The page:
Macchars don’t wear sweaters

More Chomsky

Posted on: November 15, 2010

My current obsession with Chomsky must be well known to the readers of this blog by now. I have seen almost every last one of his political videos online, and can almost lip sync him by now. It was refreshing to find a video series of him speaking on Humanism, and related subjects, subjects that interest me a lot these days. I often find myself agreeing with him. He symbolizes a rational, reasonable, sympathetic and tolerant view of things. I have to keep stopping myself from quoting him too much, lest i come across as a fawning disciple who can see no wrong in his Master (Chomsky ki jai).

A few brief comments on the contents of the video, before the videos themselves. The first comment he makes is on science and the human condition. He believes that the subject of human nature is almost inaccessible to Science, considering its tremendous complexity, and that more may be learned about it from literature than exact science. This is a great counter-weight to contemporary thinkers like Sam Harris and Michael Shermer, who believe that humans can be adequately studied by sciences like evolution, neuroscience etc; and almost relegate subjective experience to an inferior plane. It is possible that in the decades or centuries to come, science may be able to describe human behavior and emotions, but this does not recognize the irrational element in the human state. Humans must also be defined as how we would like them to be, not just as how they are.

He rejects religion as an important factor in his life, but concedes that it “means a lot to a lot of people”. “If someone mourning the loss of a child finds hope in the thought of afterlife, its not my business to challenge them. In fact, i think they’re lucky to have that belief”. He holds that the overall effect of religion on polity has been bad, but it continues to mean a lot to individuals. This is a lot more reasonable than believing that religion is the cause of all human ills.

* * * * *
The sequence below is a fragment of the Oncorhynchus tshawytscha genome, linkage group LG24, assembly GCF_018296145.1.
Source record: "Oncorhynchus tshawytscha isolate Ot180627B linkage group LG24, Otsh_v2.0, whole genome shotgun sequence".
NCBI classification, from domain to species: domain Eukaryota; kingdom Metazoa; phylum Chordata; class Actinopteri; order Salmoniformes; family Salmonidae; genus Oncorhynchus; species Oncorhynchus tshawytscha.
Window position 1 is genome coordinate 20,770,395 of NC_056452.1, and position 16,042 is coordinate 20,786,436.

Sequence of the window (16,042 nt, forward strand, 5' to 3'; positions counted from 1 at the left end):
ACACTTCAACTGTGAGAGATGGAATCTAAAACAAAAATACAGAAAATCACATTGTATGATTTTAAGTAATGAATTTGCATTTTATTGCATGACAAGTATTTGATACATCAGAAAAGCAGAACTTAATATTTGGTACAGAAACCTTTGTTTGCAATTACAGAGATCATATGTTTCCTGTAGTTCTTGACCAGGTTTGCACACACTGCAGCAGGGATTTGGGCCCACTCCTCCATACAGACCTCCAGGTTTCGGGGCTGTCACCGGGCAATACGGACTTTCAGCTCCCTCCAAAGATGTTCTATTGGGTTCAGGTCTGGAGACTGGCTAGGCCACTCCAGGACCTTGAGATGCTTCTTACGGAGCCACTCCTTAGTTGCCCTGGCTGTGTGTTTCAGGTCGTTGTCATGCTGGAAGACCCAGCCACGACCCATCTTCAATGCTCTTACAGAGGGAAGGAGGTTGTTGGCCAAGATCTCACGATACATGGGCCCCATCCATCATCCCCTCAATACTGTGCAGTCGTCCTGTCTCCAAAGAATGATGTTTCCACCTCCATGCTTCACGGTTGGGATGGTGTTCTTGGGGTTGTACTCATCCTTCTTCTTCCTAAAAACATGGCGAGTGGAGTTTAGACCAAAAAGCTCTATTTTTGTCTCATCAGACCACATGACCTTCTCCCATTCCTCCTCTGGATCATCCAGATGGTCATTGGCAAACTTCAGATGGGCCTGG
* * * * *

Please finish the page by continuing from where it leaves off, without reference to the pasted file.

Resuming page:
Regarding Evolution, he feels that “we know very little about the evolution of humans in any relevant sense”. Evolution may be able to describe lower processes like the visual system etc, but there is barely much to work with regarding the higher processes – mental and cognitive, especially considering we are an infant species.

I like this about him that he does not overstep the mandate of science, that thinkers like Harris, Shermer and Hitchens do. Science is ultimately a tool, and a more important question is the question of living.

On free will, he says we do not know enough, or ever will, that our sense of free will, our most immediate experience, and an objective fact in the structure of the universe, or an illusion. He then quotes Bertrand Russell, who stated that we should have three levels of confidence in our belief system – the highest that of our immediate experience, the second in the experiences of those around us, and the third in the reports of scientific apparatuses. By that measure Free Will is as real as can be.

Going further he goes to say that like other animals on the planet, we are animals to, and our cognitive capacities have to be like our other biological capacities, which “have their scope, and have their limits”. I think this is a profound statement of our place in the Universe, and our sense of having the faculties to unravel the universe.

Chomsky for me epitomizes wisdom, which has to be more than just a strictly rationalist view of the world.

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